Fast Company Executive Board Gives Alex Husted Support for His Company’s Environmental Mission

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Alex Husted and two of his longtime friends, Dan Green and Dave Milliner, knew they wanted to start a company together and decided to look for opportunities in a variety of industries. “We were interested in finding small businesses where the owner was retiring, there were no buyers, and they had never upgraded to the 21st century,” says Husted. The three had complementary skills and figured that if they found the right business, they could turn a diamond in the rough into a growth company. In 2017, they found what they were looking for in a company called Garden State Wiper, a used clothing collection company that was listed for sale through a New Jersey business broker. “We had no awareness that this whole industry even existed,” says Husted.

The partners purchased the business, subsequently bought seven more companies in the industry, and consolidated them into Helpsy, a social enterprise that collects textiles, clothes, and shoes for reuse, recycling, and upcycling. “It’s a perfect triple-bottom-line business,” says Husted. “It’s profitable, and it’s good for the community and good for the environment.” 

More than 85% of discarded clothing goes into the trash. Helpsy’s mission is to reduce the amount of textile waste; less than 5% of what the company collects ends up in the trash. In 2020, the company collected more than 25 million pounds of clothing. “We’re kind of the logistics engine that connects the use world to the reuse world,” says Husted.

Helpsy is a Certified B Corp — the only one in its industry — and is the largest clothing collection company in the Northeast, with approximately 1200 collection points between South Carolina and New Hampshire. The company places bins in public, high-traffic areas such as supermarkets, and also partners with not-for-profit organizations. “We have hundreds of nonprofit partners that use this as a fundraiser,” says Husted. “Churches, schools, and fraternal organizations will have a couple of bins in the parking lot, and they'll boost the message to their constituency, and then they get paid by the amount that they collect.” The company also has partnerships with municipalities. For instance, Helpsy is the official textile collector for the city of Boston, where it has 50 collection bins.

[Expert Panels are] “a quick and easy way to get a little recognition, a little credibility, and to leave a little bit of a mark as an entrepreneur.”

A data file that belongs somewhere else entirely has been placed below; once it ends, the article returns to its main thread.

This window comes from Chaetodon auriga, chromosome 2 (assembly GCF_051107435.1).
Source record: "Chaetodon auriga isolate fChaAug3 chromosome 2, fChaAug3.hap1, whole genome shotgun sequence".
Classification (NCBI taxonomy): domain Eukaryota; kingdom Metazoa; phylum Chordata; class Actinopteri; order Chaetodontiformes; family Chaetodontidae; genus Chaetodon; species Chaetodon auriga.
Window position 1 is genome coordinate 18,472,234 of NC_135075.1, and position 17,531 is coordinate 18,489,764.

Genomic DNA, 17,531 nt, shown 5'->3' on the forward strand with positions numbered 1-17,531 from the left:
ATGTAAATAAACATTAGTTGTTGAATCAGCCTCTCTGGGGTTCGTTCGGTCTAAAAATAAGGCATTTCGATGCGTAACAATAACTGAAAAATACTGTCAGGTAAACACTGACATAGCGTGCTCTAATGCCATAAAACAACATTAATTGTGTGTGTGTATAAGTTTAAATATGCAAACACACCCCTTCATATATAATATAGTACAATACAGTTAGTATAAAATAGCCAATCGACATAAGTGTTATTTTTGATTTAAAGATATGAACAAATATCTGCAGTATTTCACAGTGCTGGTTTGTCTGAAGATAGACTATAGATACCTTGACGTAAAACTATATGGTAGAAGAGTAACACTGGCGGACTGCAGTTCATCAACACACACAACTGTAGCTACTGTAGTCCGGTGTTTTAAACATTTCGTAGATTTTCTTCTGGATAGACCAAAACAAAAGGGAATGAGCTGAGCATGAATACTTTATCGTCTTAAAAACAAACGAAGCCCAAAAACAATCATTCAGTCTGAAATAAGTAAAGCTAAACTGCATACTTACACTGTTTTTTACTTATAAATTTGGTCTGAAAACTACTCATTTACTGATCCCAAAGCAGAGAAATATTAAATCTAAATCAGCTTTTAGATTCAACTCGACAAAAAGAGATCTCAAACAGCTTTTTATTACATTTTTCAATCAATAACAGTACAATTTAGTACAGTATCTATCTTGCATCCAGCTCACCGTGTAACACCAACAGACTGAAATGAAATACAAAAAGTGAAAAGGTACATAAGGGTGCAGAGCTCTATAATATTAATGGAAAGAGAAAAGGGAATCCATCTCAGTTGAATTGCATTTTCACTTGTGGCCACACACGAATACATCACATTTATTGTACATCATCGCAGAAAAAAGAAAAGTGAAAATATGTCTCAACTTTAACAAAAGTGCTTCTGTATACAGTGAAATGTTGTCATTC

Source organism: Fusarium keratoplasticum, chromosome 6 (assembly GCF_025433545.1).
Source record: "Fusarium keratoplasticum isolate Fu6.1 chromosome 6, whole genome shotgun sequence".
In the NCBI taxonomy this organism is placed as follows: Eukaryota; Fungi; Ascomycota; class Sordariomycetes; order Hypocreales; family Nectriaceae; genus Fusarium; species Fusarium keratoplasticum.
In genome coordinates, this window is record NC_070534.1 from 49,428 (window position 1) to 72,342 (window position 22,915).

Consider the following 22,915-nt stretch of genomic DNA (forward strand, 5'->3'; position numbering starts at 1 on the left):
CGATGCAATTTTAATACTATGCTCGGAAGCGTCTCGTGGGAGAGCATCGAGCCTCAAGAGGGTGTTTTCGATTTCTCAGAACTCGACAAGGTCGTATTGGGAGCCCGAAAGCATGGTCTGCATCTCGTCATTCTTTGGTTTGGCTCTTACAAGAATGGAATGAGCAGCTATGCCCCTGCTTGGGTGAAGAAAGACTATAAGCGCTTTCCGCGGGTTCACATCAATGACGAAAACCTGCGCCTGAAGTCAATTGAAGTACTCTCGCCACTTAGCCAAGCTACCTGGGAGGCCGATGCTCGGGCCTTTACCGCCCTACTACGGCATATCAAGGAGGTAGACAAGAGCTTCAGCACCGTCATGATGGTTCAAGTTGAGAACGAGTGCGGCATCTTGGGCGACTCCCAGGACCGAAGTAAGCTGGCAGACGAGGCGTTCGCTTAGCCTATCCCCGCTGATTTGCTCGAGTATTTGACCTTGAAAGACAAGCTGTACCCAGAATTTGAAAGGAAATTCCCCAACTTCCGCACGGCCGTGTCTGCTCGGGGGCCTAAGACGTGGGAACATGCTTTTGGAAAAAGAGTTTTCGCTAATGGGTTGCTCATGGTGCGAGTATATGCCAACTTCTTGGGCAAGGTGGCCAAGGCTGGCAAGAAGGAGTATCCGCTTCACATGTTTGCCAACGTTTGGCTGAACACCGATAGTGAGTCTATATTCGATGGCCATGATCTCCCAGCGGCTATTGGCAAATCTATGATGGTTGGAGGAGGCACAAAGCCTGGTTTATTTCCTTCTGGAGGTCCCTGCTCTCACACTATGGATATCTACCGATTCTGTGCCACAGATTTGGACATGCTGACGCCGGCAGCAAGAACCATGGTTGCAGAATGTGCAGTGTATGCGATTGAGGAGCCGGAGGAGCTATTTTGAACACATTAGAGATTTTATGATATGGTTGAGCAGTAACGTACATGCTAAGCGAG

Fashion brands, says Husted, are also beginning to jump on the reuse bandwagon. “We're starting to engage with those folks, helping them manage damages and returns, which are generally just a drag on their operations,” he says. Returns often land in the trash because it’s too costly to unpack, inspect, and reshelve them. “We're building the system to get all these things new homes,” says Husted.

Helpsy taps into a large and very active secondhand market globally. The company stores its collected textiles in warehouses and then sells to customers who buy in bulk, very often in tractor-trailer loads of 42,000 pounds at a time. Customers buy without knowing what’s in the load, but often request deliveries from specific areas of the country. “What it boils down to is the reputation of the seller,” says Husted. “We have a stellar reputation as somebody who doesn't pull out the best stuff.” Buyers sort through the goods, and then sell them in smaller parcels. Some items — usually around 50% — may go to second-hand stores if they can be worn again, but 25-30% of the company’s inventory gets turned into rags that are then packaged and sold at retail.

Traditionally, the clothing collection industry is composed largely of mom-and-pop operations. “It was very seat-of-the-pants,” says Husted. At Helpsy, he and his co-founders have added a layer of logistical sophistication that allows them to systemize and scale. Their analytics tell them how fast every bin in their network fills up, when their drivers need to be at specific locations, and the most efficient routes for their trucks, which are on the road 24/7.

Fast Company Executive Board, says Husted, “has been a fantastic experience and a great way to share what I’ve learned with a wider audience and a great bunch of people.” He enjoys learning from fellow members’ experiences, hearing their stories, and sharing questions and challenges with people who have similar interests and goals. “We have an environmental mission, and people are very supportive of that,” Husted says. And his contributions to Expert Panels are “a quick and easy way to get a little recognition, a little credibility, and to leave a little bit of a mark as an entrepreneur.”